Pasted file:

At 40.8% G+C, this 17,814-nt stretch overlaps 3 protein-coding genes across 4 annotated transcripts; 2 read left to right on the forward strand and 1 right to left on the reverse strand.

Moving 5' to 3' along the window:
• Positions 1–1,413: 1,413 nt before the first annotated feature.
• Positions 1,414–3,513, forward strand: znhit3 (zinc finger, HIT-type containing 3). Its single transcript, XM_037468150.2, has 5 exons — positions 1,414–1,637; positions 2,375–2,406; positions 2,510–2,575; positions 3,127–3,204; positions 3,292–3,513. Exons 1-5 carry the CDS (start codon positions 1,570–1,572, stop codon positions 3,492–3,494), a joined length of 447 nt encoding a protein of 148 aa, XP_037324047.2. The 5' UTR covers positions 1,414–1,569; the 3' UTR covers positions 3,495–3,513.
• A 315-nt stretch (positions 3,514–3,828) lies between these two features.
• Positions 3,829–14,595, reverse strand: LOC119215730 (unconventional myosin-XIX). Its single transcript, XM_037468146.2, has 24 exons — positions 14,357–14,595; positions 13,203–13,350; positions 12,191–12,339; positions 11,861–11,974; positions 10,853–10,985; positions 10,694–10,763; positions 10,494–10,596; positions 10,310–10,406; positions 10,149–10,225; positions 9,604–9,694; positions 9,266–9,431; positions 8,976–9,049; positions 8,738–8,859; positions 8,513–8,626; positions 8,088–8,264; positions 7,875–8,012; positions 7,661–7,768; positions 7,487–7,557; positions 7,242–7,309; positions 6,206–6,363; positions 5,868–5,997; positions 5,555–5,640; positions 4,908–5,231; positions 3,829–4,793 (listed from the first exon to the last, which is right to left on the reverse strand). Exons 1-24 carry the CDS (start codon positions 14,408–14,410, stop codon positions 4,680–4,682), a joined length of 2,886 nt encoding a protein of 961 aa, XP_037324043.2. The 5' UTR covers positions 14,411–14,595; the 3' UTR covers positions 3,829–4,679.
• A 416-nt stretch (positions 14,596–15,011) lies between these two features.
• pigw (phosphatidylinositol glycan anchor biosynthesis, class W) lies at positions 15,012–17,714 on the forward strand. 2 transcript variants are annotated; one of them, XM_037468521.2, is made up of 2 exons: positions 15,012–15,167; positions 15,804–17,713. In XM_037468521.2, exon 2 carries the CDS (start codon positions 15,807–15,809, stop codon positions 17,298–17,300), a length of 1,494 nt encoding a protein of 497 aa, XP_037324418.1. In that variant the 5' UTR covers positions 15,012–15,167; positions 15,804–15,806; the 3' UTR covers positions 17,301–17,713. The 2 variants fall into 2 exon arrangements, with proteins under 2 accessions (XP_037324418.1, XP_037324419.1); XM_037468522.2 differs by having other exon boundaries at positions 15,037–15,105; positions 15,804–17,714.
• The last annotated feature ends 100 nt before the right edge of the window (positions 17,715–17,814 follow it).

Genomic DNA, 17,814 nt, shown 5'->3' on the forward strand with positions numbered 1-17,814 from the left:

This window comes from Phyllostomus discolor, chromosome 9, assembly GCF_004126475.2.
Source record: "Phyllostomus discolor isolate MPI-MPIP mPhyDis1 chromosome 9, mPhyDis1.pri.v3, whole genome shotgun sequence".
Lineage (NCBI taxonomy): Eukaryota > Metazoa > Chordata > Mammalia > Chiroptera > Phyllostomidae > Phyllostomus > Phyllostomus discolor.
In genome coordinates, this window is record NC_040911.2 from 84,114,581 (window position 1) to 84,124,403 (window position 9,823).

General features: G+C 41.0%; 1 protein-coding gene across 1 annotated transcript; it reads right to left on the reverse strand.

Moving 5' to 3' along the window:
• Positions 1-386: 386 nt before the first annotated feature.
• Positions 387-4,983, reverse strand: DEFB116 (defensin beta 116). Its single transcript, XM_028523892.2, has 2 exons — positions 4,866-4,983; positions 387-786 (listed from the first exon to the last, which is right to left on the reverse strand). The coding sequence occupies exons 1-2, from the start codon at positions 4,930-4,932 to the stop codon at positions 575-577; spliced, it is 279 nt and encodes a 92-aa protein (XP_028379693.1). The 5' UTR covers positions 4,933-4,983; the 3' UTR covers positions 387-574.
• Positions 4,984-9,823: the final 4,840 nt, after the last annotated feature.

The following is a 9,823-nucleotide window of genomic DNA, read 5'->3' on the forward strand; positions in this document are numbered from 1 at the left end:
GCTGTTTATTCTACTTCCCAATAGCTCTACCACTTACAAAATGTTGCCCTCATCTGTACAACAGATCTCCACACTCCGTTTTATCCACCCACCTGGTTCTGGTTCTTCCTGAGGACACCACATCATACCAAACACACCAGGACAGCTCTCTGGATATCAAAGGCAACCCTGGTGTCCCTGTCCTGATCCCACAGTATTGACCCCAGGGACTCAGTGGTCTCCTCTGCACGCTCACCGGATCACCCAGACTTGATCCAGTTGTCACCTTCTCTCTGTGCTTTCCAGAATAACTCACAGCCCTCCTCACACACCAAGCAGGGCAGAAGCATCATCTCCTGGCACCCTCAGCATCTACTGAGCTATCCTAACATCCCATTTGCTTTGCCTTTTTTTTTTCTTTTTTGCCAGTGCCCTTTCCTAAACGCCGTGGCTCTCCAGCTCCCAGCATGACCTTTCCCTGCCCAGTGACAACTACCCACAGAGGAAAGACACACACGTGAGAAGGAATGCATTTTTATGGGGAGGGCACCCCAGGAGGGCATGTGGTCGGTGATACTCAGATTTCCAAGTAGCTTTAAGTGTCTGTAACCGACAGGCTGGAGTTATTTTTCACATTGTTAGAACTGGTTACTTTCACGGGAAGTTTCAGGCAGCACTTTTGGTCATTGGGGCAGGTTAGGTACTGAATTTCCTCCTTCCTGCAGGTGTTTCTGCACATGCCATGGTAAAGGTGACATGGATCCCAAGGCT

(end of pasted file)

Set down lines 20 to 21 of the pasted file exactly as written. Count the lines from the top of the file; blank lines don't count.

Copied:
The following is a 9,823-nucleotide window of genomic DNA, read 5'->3' on the forward strand; positions in this document are numbered from 1 at the left end:
GCTGTTTATTCTACTTCCCAATAGCTCTACCACTTACAAAATGTTGCCCTCATCTGTACAACAGATCTCCACACTCCGTTTTATCCACCCACCTGGTTCTGGTTCTTCCTGAGGACACCACATCATACCAAACACACCAGGACAGCTCTCTGGATATCAAAGGCAACCCTGGTGTCCCTGTCCTGATCCCACAGTATTGACCCCAGGGACTCAGTGGTCTCCTCTGCACGCTCACCGGATCACCCAGACTTGATCCAGTTGTCACCTTCTCTCTGTGCTTTCCAGAATAACTCACAGCCCTCCTCACACACCAAGCAGGGCAGAAGCATCATCTCCTGGCACCCTCAGCATCTACTGAGCTATCCTAACATCCCATTTGCTTTGCCTTTTTTTTTTCTTTTTTGCCAGTGCCCTTTCCTAAACGCCGTGGCTCTCCAGCTCCCAGCATGACCTTTCCCTGCCCAGTGACAACTACCCACAGAGGAAAGACACACACGTGAGAAGGAATGCATTTTTATGGGGAGGGCACCCCAGGAGGGCATGTGGTCGGTGATACTCAGATTTCCAAGTAGCTTTAAGTGTCTGTAACCGACAGGCTGGAGTTATTTTTCACATTGTTAGAACTGGTTACTTTCACGGGAAGTTTCAGGCAGCACTTTTGGTCATTGGGGCAGGTTAGGTACTGAATTTCCTCCTTCCTGCAGGTGTTTCTGCACATGCCATGGTAAAGGTGACATGGATCCCAAGGCT